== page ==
Wish Those Days Could Come Back

  • What: Becoming
  • Who: Michelle Obama
  • Pages: 421, hard cover
  • Genre: Memoir
  • Published: 2018
  • The lit: 1463390917-2400px1463390917-2400px1463390917-2400px1463390917-2400px1463390917-2400px of 5 flames

My family weighs heavily the ability to tell a story. If you lack it, there will be judgment. Just ask my sister, who unfortunately has been made fun of countless times over the years for her infamous stories of “Remember that one time with that one person?” Sorry, sis, but I had to. Thankfully, she’s improved, which confirms there’s hope for even the worst storytellers.

This high standard my family shares stays intact when I read and review books. I can sniff out a poor storyteller within a few pages, and a great one introduces him or herself right away.

It was pretty obvious after reading the prologue of Michelle Obama’s 2018 memoir, which has been on the New York Times bestseller list for 10 out of 10 weeks (sittin’ pretty at the top too I might add), that Obama was no phony. She’s not a famous person who found pages with her name on them simply because of that name. No, Michelle Obama was born to write and to tell stories. The Steffens clan would hold these abilities in high regard. I know I do.

Becoming

It’s only fitting that I start this post with a small snapshot of my family because family defines Michelle Obama in her memoir. First lady, inspiration to the world (especially to women and the black community), South Side queen, and kick-ass career woman also characterize her. However, nothing defines her path and her happiness quite like family, which is illustrated in every chapter.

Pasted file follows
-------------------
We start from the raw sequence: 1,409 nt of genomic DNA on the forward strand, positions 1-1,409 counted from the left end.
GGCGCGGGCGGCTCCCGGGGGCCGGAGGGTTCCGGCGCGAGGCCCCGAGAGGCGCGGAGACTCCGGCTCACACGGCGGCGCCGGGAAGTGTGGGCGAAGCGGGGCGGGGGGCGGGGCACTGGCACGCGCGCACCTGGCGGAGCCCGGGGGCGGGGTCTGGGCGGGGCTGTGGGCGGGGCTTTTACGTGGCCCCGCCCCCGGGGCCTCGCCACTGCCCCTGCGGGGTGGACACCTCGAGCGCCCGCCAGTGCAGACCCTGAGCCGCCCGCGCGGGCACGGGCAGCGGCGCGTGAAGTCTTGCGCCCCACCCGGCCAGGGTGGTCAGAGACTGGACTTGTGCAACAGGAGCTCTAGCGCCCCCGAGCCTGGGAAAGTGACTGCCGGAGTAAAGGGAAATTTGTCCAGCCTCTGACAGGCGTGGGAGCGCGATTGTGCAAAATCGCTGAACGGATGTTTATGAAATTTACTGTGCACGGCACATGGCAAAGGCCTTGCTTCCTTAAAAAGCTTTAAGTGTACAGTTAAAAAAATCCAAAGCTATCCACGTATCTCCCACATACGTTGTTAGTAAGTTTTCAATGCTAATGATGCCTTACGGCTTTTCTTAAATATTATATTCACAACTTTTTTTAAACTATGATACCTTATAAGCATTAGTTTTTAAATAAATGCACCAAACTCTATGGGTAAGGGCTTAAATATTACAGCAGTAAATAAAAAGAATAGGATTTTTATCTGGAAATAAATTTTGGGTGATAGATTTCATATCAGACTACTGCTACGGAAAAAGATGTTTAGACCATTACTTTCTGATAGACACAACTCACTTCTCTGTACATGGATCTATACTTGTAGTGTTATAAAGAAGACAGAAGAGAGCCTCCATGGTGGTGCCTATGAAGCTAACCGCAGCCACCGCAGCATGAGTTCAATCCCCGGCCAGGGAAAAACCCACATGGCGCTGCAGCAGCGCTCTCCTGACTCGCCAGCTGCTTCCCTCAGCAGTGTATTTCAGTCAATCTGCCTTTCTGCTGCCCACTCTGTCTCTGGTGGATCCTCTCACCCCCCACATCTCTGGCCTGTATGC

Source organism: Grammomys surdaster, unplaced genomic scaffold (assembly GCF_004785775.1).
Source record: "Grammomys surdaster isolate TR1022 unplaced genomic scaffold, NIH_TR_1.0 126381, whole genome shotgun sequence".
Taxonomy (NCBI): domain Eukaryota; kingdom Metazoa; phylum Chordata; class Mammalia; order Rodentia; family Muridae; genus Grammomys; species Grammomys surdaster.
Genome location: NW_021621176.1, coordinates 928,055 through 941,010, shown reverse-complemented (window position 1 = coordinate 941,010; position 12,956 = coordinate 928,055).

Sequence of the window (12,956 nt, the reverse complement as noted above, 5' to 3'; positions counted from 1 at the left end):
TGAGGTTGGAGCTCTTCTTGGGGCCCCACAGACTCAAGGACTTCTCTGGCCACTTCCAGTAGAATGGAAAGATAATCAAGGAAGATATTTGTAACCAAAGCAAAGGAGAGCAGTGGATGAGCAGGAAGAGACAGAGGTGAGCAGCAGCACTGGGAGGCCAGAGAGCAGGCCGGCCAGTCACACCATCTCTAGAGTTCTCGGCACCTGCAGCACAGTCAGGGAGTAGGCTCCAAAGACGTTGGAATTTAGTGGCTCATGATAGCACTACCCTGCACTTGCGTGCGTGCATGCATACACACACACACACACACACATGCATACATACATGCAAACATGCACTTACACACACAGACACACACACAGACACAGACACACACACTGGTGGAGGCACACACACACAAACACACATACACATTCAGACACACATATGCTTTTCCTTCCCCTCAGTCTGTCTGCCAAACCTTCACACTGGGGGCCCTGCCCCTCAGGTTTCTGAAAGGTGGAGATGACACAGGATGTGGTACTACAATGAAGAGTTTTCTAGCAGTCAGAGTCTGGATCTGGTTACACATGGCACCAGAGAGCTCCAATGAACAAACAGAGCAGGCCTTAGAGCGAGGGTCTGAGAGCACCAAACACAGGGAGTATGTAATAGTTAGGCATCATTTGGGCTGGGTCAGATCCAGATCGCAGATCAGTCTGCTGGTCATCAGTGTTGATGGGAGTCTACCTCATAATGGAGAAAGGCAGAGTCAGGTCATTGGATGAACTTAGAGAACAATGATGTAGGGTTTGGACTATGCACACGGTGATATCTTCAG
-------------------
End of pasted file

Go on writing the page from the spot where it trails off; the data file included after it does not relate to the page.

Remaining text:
“I’ve learned that it’s harder to hate up close.” — Becoming

Obama’s book is divided into three parts: Becoming Me, Becoming Us, and Becoming More. (You can guess where her hubby comes into play.) In the first section, we learn about the upbringing of Michelle LaVaughn Robinson, a girl of Chicago’s South Side. Born to working-class parents, she had musical, practical, loving, and hard-working influences all around her that would shape the woman she is today. She was smart and succeeded in everything she did from piano lessons and reading to the fire drills her brother required they perform at home.

However, a theme is clearly present in all of these stories from her first two decades. She struggled to feel good enough, and this would stay with her well into adulthood. She always found a way around this doubt though, and never did she let it — or her skeptics — paralyze her. Obama studied hard and got into Princeton for undergrad and then Harvard to study the law. It was around this time when she really started believing in her own potential, which would become a gift to the world.

“Hearing [men in class], I realized that they weren’t at all smarter than the rest of us. They were simply emboldened, floating on an ancient tide of superiority, buoyed by the fact that history had never told them anything different.” — Becoming